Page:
Hochevar prevails in pitching duel

Hochevar prevails in pitching duel

KANSAS CITY -- It was the perfect combination: Luke Hochevar for six innings and the bullpen for the other three.

The result was a 2-0 victory on Wednesday night for the Royals over the Detroit Tigers, a division rival that they've tamed in all five meetings this season.

Joakim Soria, preceded by fellow relievers Ron Mahay and Leo Nunez, polished off the Tigers with a 1-2-3 ninth inning for his 10th save in as many chances.

A reliable bunch, these bullpenners.

"No doubt about it -- knowing that any guy you hand the ball over to, you're going to have a great amount of confidence in," Hochevar said. "You know they're going to do a quality job."

The only punch the Royals needed came from Joey Gathright, who lined a two-run single off Tigers ace Justin Verlander in the second inning. This was the first time the Royals ever defeated Verlander, who was 6-0 against them previously.

The Royals have won the last three games on this lengthy homestand, which began with five losses in six games.

"Some real good things are happening right now," manager Trey Hillman said. "Not only with the pitching staff, but the position players have turned it up a lot in the last couple days. Especially in light of the way we started this homestand."

Hochevar wasn't at his sharpest in his start, and had to wiggle out of some jams.

"He worked his way out," Hillman said. "In tight situations, even against guys with a lot of experience and guys who can do a lot of damage, he seems to keep it together very well."

Hillman lifted him after he ended the sixth by striking out Marcus Thames with two on. By then Hochevar had used up 96 pitches.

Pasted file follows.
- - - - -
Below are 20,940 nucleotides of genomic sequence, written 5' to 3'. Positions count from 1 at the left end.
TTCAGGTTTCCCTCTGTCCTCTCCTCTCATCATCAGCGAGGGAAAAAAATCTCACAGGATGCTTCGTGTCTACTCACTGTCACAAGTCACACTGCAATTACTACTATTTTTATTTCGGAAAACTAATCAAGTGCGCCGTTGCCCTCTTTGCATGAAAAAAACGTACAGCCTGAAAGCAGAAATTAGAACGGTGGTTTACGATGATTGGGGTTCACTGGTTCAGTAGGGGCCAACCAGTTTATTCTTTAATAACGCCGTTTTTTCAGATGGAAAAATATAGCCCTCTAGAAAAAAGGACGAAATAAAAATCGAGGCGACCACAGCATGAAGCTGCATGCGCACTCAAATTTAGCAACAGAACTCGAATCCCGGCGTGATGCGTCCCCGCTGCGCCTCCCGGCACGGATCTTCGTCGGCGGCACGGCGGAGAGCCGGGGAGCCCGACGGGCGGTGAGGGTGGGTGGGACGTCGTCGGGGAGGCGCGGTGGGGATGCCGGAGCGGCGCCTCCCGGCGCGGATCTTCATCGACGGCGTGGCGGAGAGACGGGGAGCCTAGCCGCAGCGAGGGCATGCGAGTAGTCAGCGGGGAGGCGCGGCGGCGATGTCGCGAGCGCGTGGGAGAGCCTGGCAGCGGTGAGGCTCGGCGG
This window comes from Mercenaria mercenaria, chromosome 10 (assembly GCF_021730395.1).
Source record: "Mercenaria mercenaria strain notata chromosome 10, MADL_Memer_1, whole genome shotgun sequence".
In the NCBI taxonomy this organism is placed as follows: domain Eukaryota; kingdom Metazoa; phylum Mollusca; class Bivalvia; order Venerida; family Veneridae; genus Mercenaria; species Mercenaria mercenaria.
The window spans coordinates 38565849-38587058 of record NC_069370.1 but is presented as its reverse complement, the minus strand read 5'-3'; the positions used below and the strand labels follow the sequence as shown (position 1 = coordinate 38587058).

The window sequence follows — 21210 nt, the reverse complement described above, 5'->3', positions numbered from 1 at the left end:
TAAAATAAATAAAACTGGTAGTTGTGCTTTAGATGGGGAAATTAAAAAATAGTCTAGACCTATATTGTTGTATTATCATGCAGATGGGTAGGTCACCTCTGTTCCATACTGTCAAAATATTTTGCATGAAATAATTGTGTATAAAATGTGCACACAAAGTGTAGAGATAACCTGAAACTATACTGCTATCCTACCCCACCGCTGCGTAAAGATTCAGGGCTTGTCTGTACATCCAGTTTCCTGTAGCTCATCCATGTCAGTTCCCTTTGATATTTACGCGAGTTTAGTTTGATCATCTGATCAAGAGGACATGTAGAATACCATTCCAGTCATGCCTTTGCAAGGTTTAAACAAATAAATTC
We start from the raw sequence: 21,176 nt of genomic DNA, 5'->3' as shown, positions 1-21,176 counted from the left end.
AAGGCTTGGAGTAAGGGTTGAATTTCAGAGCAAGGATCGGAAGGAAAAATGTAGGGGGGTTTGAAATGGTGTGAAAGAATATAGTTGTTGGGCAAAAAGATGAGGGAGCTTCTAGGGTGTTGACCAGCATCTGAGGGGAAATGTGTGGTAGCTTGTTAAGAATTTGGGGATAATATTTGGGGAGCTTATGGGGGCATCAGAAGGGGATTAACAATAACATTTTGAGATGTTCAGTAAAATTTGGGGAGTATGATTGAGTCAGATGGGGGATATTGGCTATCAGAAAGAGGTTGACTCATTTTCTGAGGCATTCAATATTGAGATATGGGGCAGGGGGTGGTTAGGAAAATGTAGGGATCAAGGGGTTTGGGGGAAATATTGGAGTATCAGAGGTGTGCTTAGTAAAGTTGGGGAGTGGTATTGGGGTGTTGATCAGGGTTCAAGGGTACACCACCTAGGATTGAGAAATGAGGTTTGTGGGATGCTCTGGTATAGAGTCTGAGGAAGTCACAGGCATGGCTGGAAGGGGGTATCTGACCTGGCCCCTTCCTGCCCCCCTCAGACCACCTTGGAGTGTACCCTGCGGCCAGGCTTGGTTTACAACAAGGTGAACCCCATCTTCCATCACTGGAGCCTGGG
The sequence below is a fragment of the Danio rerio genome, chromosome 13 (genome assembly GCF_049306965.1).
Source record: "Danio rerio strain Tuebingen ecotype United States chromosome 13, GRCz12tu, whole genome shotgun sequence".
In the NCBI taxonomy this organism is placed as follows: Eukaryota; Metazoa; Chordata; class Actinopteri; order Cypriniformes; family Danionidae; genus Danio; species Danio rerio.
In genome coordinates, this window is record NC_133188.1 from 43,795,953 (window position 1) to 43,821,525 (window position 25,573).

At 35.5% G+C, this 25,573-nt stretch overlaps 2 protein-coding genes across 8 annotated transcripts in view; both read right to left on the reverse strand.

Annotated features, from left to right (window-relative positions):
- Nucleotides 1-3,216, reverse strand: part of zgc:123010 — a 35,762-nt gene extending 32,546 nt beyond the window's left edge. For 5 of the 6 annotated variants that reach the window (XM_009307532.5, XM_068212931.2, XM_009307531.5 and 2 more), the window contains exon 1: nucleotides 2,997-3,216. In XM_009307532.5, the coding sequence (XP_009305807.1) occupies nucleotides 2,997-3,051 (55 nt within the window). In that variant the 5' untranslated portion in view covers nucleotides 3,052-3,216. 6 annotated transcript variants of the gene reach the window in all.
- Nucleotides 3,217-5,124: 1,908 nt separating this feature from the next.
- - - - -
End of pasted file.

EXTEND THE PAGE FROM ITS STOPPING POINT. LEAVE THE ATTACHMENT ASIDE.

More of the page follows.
"I thought we were going to put him in a position to run out of gas," Hillman said.

Mahay pitched a perfect seventh and, after Placido Polanco opened the eighth with a single, Nunez was summoned. Carlos Guillen then singled, but Nunez used a low slider to get Magglio Ordonez to rap into a double play. Then Miguel Cabrera grounded out.

A little messy. Nobody's perfect -- but it worked out.

"They're humans," Soria said. "Sometimes they give up a hit or walk a guy."

Not Soria, though, it seems. He polished off the Tigers with two strikeouts and then snagged a comebacker to the mound. End of story. After his inning of work, his ERA remained at 0.00.

In going up five games to none against the Tigers, the Royals' pitchers have a 1.34 ERA in 47 innings and they've held a dangerous lineup to a .214 average.

"They look very impressive," Tigers manager Jim Leyland said. "I think they have a very good game plan and they're following it very well. And ultimately, the pitchers are executing. We really haven't adjusted.

"It's pretty obvious what they're doing to us. They're pitching backwards, going out of the strike zone with two strikes to hitters they feel they can go out of the strike zone with."

Gathright's game-deciding single was preceded by singles by Billy Butler and Mark Teahen. On John Buck's bouncer, Butler was thrown out at the plate. But Verlander walked Tony Pena and Gathright smacked a liner to left.

"He made some good pitches," Gathright said. "He tried to bury a slider. It was up a little bit and I stayed inside of it and went to the left."

The swift center fielder also made a superb running catch of Carlos Guillen's long drive in the sixth inning, bumping into the fence after the grab.

"I was just trying to help Hoch out," Gathright said.

Hochevar gave up just four singles in his outing and picked up his third victory since being called up on April 20.

This was the second time the Royals shut out the Tigers this year. The last time they did that was in 2002.

Dick Kaegel is a reporter for MLB.com. This story was not subject to the approval of Major League Baseball or its clubs.